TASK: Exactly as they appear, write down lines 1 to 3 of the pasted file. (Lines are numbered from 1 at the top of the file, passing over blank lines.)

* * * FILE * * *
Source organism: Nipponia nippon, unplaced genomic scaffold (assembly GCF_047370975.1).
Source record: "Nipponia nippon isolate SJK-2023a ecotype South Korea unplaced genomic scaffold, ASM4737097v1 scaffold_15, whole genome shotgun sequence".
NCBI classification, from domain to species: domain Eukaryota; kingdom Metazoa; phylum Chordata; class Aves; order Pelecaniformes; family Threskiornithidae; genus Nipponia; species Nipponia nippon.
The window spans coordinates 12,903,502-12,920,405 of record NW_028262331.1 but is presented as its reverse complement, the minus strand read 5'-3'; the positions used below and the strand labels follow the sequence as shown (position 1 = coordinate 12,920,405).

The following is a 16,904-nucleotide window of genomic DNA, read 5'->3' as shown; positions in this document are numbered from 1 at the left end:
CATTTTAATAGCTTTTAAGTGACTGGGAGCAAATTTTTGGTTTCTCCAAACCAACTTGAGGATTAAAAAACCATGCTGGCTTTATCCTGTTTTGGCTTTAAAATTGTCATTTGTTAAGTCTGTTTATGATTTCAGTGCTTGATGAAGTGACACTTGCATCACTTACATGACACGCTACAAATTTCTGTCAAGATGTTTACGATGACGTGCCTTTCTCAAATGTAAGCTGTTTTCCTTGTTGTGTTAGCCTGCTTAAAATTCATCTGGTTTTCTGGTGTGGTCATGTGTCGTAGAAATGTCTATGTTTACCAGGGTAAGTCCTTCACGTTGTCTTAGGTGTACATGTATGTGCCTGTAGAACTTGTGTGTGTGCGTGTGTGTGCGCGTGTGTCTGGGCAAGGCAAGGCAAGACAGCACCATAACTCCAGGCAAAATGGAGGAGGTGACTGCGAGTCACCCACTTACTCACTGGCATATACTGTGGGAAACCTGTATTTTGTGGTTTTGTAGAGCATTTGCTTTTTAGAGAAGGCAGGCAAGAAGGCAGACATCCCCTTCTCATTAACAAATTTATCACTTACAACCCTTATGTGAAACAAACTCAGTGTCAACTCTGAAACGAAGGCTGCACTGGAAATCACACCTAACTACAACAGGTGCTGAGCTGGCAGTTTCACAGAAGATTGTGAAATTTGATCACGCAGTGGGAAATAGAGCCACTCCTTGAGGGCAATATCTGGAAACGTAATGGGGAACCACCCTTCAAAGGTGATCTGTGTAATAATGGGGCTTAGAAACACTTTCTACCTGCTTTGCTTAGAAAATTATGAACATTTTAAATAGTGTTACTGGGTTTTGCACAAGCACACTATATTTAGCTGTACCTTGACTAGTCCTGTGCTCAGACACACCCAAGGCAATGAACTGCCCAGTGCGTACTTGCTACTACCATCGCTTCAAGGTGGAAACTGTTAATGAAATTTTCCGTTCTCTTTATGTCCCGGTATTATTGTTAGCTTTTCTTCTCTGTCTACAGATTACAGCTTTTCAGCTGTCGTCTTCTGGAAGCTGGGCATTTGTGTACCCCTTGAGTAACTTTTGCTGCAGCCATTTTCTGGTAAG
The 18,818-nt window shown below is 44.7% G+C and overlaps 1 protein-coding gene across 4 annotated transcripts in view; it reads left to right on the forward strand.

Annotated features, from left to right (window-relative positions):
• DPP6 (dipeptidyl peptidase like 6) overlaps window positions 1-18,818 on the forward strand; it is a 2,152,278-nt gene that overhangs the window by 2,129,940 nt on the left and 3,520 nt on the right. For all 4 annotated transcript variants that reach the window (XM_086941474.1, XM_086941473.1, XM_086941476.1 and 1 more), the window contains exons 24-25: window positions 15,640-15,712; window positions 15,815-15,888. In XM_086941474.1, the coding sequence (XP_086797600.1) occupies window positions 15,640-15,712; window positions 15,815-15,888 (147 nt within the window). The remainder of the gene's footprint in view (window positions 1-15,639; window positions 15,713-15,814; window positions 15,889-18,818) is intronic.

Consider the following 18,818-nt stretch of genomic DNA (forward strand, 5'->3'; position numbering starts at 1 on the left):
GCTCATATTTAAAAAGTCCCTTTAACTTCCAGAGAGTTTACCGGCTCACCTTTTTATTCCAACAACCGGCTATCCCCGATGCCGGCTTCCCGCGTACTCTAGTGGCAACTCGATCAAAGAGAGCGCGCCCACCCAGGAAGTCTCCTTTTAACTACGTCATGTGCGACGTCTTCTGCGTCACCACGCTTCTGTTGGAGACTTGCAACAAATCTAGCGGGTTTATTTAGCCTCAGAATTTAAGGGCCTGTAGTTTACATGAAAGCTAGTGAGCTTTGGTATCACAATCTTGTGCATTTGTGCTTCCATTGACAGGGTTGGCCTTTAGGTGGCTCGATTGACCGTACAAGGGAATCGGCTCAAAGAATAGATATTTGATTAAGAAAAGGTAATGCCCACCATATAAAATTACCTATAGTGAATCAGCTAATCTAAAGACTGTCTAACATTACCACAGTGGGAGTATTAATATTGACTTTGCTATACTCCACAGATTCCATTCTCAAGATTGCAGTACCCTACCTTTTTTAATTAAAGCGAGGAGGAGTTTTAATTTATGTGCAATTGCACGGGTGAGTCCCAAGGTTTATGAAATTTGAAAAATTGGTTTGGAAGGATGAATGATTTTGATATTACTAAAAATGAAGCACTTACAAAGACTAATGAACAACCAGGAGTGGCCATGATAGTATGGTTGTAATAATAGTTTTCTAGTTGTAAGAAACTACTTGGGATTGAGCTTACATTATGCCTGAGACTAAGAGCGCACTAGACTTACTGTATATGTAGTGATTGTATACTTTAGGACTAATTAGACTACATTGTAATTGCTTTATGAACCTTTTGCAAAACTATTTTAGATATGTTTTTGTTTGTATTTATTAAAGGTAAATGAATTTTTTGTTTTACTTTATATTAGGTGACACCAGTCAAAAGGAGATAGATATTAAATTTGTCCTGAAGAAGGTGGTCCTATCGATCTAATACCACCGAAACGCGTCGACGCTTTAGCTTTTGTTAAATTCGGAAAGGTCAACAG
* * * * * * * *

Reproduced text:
Source organism: Nipponia nippon, unplaced genomic scaffold (assembly GCF_047370975.1).
Source record: "Nipponia nippon isolate SJK-2023a ecotype South Korea unplaced genomic scaffold, ASM4737097v1 scaffold_15, whole genome shotgun sequence".
NCBI classification, from domain to species: domain Eukaryota; kingdom Metazoa; phylum Chordata; class Aves; order Pelecaniformes; family Threskiornithidae; genus Nipponia; species Nipponia nippon.